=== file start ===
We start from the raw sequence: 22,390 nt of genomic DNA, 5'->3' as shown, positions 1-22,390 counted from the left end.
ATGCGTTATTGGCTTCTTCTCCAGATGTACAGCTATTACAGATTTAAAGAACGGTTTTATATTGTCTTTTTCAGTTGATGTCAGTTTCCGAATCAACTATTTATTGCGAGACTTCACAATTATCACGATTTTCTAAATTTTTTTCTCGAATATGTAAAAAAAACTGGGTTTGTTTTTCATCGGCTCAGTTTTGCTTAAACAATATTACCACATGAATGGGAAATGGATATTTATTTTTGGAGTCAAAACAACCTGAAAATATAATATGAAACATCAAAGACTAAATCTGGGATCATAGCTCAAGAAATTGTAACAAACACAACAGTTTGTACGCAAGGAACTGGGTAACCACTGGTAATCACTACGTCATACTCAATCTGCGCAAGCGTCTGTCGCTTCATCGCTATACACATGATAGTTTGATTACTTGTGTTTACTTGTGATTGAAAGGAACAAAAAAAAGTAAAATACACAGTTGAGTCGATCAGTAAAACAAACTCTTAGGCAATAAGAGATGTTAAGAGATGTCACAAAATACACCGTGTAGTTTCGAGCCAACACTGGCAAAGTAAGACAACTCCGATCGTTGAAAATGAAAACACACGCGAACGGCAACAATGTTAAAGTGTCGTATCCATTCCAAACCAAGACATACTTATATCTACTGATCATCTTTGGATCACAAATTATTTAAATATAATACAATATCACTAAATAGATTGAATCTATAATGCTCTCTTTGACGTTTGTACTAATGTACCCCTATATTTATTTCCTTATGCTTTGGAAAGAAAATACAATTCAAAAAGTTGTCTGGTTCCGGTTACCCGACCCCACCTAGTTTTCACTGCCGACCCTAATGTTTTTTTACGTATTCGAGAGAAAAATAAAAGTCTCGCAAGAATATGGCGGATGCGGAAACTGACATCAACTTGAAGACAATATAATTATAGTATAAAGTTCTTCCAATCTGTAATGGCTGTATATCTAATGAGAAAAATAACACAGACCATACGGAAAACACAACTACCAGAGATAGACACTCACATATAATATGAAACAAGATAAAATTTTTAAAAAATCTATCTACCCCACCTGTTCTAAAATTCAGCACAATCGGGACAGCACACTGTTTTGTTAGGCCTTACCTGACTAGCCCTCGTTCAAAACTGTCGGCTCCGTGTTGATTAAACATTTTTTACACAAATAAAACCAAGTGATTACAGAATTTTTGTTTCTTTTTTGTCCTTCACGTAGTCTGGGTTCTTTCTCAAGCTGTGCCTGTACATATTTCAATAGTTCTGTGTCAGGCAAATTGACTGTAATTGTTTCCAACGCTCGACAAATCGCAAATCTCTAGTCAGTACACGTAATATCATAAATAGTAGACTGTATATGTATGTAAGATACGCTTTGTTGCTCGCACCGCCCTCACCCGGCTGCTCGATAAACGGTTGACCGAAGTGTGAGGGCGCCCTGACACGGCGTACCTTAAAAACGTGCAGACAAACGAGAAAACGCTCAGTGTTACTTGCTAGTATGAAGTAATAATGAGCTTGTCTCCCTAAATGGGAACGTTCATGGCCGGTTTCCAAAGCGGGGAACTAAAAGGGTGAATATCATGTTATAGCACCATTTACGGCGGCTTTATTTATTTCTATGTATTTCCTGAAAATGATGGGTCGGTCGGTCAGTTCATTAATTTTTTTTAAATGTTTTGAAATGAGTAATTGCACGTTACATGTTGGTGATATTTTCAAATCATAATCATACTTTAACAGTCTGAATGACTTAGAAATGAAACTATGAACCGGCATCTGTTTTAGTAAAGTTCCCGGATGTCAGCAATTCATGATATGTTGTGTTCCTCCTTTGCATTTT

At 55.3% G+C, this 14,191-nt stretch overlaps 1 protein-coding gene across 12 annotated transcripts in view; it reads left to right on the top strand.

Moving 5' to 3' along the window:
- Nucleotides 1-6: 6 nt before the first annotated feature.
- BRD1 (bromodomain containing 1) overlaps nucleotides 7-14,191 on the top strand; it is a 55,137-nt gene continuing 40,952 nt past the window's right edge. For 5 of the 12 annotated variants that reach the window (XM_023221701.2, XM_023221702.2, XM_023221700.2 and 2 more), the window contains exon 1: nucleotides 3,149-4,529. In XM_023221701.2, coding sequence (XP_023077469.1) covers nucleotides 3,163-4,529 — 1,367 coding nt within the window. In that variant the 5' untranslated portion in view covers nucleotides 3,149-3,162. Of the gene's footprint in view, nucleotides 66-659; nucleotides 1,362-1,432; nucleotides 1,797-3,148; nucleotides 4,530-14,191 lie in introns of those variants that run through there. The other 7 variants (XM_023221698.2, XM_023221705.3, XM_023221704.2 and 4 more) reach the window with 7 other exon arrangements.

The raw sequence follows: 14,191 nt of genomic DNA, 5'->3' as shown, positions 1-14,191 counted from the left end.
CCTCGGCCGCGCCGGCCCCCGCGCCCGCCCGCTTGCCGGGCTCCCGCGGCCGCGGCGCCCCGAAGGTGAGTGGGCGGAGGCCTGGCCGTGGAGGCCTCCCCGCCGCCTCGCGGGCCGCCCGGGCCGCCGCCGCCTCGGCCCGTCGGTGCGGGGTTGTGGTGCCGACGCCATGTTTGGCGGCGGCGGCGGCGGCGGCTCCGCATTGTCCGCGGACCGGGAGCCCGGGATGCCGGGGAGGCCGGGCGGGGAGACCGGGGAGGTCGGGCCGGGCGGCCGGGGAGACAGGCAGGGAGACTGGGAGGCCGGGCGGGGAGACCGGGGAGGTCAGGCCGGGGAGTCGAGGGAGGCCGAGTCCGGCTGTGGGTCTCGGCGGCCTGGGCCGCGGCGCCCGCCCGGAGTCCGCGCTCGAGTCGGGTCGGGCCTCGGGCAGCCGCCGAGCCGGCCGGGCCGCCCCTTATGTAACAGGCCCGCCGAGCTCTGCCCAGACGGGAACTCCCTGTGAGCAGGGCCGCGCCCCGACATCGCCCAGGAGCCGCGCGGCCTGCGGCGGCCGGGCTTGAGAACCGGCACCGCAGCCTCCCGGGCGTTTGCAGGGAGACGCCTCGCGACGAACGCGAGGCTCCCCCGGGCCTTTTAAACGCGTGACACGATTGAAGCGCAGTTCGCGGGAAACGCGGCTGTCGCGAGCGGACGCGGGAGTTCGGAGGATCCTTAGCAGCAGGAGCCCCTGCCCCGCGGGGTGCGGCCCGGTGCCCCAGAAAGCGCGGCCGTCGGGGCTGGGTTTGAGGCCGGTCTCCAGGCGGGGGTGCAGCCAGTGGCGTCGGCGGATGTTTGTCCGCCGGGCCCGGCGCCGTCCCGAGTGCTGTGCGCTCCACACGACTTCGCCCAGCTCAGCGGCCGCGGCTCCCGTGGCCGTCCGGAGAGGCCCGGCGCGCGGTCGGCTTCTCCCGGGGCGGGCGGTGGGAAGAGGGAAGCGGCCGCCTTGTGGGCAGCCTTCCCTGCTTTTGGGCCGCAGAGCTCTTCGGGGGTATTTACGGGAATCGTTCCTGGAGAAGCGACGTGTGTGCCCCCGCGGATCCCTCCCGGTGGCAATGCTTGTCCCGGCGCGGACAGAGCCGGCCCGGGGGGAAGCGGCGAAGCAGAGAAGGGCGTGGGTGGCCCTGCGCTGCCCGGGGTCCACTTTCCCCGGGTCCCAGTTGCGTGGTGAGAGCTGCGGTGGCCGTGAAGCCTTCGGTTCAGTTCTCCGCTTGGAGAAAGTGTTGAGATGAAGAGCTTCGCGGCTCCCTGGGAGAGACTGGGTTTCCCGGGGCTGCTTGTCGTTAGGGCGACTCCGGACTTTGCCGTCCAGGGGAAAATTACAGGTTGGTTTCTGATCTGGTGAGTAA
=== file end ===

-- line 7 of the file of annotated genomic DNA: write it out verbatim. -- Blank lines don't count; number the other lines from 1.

The raw sequence follows: 14,191 nt of genomic DNA, 5'->3' as shown, positions 1-14,191 counted from the left end.